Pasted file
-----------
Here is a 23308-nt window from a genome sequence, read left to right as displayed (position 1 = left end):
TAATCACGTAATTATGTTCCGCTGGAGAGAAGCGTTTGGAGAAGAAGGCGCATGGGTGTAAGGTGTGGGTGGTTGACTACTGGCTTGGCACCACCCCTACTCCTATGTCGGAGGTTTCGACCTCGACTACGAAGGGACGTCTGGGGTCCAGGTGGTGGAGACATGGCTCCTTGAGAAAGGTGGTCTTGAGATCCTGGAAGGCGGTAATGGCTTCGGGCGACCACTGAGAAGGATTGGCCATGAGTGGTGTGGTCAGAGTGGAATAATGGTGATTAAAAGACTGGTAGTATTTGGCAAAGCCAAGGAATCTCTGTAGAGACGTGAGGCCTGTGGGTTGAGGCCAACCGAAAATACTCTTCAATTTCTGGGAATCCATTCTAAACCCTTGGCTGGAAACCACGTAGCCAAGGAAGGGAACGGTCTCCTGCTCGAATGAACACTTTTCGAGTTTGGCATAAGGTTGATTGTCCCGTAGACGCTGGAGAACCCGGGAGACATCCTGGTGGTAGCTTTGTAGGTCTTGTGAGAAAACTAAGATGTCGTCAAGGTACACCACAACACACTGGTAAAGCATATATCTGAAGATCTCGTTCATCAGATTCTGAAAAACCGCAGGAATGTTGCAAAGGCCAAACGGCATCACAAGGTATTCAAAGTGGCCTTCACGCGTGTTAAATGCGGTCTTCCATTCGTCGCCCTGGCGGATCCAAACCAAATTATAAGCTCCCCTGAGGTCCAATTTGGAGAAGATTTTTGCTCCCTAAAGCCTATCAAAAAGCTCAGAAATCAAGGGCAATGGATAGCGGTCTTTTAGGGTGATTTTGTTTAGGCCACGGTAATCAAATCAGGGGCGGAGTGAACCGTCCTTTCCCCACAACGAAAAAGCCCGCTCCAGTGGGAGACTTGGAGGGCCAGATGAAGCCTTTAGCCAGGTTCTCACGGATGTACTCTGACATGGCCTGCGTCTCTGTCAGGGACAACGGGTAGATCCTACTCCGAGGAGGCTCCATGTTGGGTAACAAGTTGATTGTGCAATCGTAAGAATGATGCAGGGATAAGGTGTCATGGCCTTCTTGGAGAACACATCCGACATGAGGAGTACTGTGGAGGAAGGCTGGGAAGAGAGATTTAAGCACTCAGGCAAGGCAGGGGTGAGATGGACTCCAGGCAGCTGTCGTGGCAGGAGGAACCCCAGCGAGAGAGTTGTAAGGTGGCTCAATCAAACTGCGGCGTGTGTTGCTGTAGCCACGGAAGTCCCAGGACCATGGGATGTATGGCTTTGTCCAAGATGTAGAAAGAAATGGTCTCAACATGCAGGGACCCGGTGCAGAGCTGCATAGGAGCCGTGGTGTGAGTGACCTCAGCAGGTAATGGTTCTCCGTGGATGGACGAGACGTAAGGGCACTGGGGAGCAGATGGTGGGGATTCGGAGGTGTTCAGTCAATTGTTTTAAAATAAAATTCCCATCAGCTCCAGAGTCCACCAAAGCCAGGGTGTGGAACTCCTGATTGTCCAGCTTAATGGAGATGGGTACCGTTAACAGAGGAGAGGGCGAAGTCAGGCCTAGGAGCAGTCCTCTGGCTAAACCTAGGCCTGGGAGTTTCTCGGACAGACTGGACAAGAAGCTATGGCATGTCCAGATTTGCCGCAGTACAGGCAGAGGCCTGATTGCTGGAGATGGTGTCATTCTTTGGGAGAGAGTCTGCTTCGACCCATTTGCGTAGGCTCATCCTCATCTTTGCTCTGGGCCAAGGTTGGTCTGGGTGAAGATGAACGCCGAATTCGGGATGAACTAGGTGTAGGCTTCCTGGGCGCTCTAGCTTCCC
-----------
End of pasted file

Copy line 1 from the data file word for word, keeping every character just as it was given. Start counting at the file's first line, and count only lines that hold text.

Here is a 23308-nt window from a genome sequence, read left to right as displayed (position 1 = left end):